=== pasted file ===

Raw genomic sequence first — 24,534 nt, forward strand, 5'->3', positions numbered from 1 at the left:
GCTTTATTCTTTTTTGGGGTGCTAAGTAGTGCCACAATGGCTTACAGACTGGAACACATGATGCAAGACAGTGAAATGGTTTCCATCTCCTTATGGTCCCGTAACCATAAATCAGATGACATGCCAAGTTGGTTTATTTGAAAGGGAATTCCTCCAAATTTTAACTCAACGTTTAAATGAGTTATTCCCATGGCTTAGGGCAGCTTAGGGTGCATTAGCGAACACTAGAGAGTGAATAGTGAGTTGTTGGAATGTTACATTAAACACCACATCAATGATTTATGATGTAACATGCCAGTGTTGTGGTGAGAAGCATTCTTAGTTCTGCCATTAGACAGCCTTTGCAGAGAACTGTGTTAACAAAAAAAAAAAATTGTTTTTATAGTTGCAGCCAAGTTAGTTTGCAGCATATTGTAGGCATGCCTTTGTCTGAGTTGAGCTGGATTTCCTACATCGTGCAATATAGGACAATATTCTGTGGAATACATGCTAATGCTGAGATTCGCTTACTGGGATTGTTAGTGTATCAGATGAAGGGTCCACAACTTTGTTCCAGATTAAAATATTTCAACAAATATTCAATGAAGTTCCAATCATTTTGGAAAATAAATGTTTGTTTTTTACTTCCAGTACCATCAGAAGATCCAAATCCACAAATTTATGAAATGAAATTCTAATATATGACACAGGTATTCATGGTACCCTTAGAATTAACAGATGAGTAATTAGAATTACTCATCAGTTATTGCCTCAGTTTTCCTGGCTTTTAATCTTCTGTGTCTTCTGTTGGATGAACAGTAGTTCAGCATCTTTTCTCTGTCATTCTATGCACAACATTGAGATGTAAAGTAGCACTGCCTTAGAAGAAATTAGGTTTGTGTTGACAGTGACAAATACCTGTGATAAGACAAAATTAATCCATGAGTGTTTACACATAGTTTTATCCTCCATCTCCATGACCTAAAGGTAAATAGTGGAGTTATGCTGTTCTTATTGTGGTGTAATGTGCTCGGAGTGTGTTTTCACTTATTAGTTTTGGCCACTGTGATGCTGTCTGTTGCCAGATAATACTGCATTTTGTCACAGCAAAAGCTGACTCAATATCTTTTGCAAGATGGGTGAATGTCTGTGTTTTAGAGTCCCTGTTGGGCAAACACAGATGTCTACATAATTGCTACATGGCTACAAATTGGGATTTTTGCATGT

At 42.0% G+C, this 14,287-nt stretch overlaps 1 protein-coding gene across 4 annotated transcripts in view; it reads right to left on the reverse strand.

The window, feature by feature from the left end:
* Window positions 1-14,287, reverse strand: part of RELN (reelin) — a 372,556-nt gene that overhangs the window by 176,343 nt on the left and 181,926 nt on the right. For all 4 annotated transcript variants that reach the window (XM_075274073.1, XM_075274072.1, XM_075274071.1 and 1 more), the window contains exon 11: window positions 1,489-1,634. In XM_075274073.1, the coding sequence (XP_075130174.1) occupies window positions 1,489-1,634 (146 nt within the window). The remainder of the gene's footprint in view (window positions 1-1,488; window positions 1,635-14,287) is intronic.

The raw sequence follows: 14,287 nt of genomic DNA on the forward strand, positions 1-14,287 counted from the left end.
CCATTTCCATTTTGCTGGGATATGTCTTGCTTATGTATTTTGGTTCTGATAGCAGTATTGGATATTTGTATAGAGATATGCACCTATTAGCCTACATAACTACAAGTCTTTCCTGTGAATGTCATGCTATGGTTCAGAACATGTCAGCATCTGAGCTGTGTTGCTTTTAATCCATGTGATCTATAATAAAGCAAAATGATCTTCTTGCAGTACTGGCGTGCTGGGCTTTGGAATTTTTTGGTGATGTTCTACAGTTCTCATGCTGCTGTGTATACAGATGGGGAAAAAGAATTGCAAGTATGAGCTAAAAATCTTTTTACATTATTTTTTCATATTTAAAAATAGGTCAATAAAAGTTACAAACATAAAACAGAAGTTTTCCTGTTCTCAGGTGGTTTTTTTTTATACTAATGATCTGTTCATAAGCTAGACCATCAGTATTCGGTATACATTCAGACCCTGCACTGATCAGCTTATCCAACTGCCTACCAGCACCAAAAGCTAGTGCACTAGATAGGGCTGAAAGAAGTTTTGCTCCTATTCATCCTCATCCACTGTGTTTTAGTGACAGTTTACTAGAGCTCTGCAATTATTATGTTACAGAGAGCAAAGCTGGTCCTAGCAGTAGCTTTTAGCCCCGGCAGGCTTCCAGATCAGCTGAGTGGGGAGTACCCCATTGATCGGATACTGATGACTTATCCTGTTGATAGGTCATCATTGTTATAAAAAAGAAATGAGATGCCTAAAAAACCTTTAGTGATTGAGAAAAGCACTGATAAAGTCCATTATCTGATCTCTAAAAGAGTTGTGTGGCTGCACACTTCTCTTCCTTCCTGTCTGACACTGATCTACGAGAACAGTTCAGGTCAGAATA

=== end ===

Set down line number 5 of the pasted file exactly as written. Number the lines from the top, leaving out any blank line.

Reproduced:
* Window positions 1-14,287, reverse strand: part of RELN (reelin) — a 372,556-nt gene that overhangs the window by 176,343 nt on the left and 181,926 nt on the right. For all 4 annotated transcript variants that reach the window (XM_075274073.1, XM_075274072.1, XM_075274071.1 and 1 more), the window contains exon 11: window positions 1,489-1,634. In XM_075274073.1, the coding sequence (XP_075130174.1) occupies window positions 1,489-1,634 (146 nt within the window). The remainder of the gene's footprint in view (window positions 1-1,488; window positions 1,635-14,287) is intronic.